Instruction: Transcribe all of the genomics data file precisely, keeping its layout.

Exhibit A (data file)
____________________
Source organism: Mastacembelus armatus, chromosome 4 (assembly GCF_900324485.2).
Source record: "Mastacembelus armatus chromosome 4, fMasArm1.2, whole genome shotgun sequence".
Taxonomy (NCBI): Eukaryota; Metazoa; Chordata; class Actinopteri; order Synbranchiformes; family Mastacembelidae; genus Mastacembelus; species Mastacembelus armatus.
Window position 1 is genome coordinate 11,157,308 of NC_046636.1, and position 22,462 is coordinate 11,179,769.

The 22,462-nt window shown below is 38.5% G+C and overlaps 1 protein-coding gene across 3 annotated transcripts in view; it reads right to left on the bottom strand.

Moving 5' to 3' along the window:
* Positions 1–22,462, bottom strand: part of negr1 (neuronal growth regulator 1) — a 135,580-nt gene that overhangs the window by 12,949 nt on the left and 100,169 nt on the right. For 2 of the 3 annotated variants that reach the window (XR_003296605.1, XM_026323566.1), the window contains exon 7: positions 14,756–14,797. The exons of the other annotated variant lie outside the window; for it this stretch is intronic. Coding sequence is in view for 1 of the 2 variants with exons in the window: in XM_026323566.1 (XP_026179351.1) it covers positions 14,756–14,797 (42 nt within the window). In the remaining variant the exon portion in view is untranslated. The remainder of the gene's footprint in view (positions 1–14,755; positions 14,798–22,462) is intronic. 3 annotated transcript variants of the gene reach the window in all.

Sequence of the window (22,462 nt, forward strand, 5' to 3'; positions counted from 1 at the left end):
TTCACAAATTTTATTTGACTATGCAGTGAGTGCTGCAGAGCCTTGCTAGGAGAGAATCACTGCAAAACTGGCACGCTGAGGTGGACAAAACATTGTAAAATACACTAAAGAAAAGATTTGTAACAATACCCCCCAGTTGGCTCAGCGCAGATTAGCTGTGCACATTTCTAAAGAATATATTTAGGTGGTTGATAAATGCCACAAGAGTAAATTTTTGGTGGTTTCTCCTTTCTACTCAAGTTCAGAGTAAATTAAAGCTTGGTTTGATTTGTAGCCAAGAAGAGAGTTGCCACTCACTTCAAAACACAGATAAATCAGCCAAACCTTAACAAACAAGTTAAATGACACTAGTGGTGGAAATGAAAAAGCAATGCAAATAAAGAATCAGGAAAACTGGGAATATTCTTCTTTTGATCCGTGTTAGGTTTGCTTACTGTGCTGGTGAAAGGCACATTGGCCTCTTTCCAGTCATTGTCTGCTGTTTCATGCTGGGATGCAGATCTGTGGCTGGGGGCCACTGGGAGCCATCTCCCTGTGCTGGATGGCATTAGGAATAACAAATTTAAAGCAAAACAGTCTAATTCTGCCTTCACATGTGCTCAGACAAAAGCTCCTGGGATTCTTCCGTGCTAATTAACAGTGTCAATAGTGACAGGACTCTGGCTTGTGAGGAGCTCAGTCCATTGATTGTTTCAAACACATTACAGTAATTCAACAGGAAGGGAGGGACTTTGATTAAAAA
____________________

Source organism: Mastacembelus armatus, chromosome 4 (assembly GCF_900324485.2).
Source record: "Mastacembelus armatus chromosome 4, fMasArm1.2, whole genome shotgun sequence".
Taxonomy (NCBI): Eukaryota; Metazoa; Chordata; class Actinopteri; order Synbranchiformes; family Mastacembelidae; genus Mastacembelus; species Mastacembelus armatus.
Window position 1 is genome coordinate 11,157,308 of NC_046636.1, and position 22,462 is coordinate 11,179,769.

The 22,462-nt window shown below is 38.5% G+C and overlaps 1 protein-coding gene across 3 annotated transcripts in view; it reads right to left on the bottom strand.

Moving 5' to 3' along the window:
* Positions 1–22,462, bottom strand: part of negr1 (neuronal growth regulator 1) — a 135,580-nt gene that overhangs the window by 12,949 nt on the left and 100,169 nt on the right. For 2 of the 3 annotated variants that reach the window (XR_003296605.1, XM_026323566.1), the window contains exon 7: positions 14,756–14,797. The exons of the other annotated variant lie outside the window; for it this stretch is intronic. Coding sequence is in view for 1 of the 2 variants with exons in the window: in XM_026323566.1 (XP_026179351.1) it covers positions 14,756–14,797 (42 nt within the window). In the remaining variant the exon portion in view is untranslated. The remainder of the gene's footprint in view (positions 1–14,755; positions 14,798–22,462) is intronic. 3 annotated transcript variants of the gene reach the window in all.

Sequence of the window (22,462 nt, forward strand, 5' to 3'; positions counted from 1 at the left end):
TTCACAAATTTTATTTGACTATGCAGTGAGTGCTGCAGAGCCTTGCTAGGAGAGAATCACTGCAAAACTGGCACGCTGAGGTGGACAAAACATTGTAAAATACACTAAAGAAAAGATTTGTAACAATACCCCCCAGTTGGCTCAGCGCAGATTAGCTGTGCACATTTCTAAAGAATATATTTAGGTGGTTGATAAATGCCACAAGAGTAAATTTTTGGTGGTTTCTCCTTTCTACTCAAGTTCAGAGTAAATTAAAGCTTGGTTTGATTTGTAGCCAAGAAGAGAGTTGCCACTCACTTCAAAACACAGATAAATCAGCCAAACCTTAACAAACAAGTTAAATGACACTAGTGGTGGAAATGAAAAAGCAATGCAAATAAAGAATCAGGAAAACTGGGAATATTCTTCTTTTGATCCGTGTTAGGTTTGCTTACTGTGCTGGTGAAAGGCACATTGGCCTCTTTCCAGTCATTGTCTGCTGTTTCATGCTGGGATGCAGATCTGTGGCTGGGGGCCACTGGGAGCCATCTCCCTGTGCTGGATGGCATTAGGAATAACAAATTTAAAGCAAAACAGTCTAATTCTGCCTTCACATGTGCTCAGACAAAAGCTCCTGGGATTCTTCCGTGCTAATTAACAGTGTCAATAGTGACAGGACTCTGGCTTGTGAGGAGCTCAGTCCATTGATTGTTTCAAACACATTACAGTAATTCAACAGGAAGGGAGGGACTTTGATTAAAAA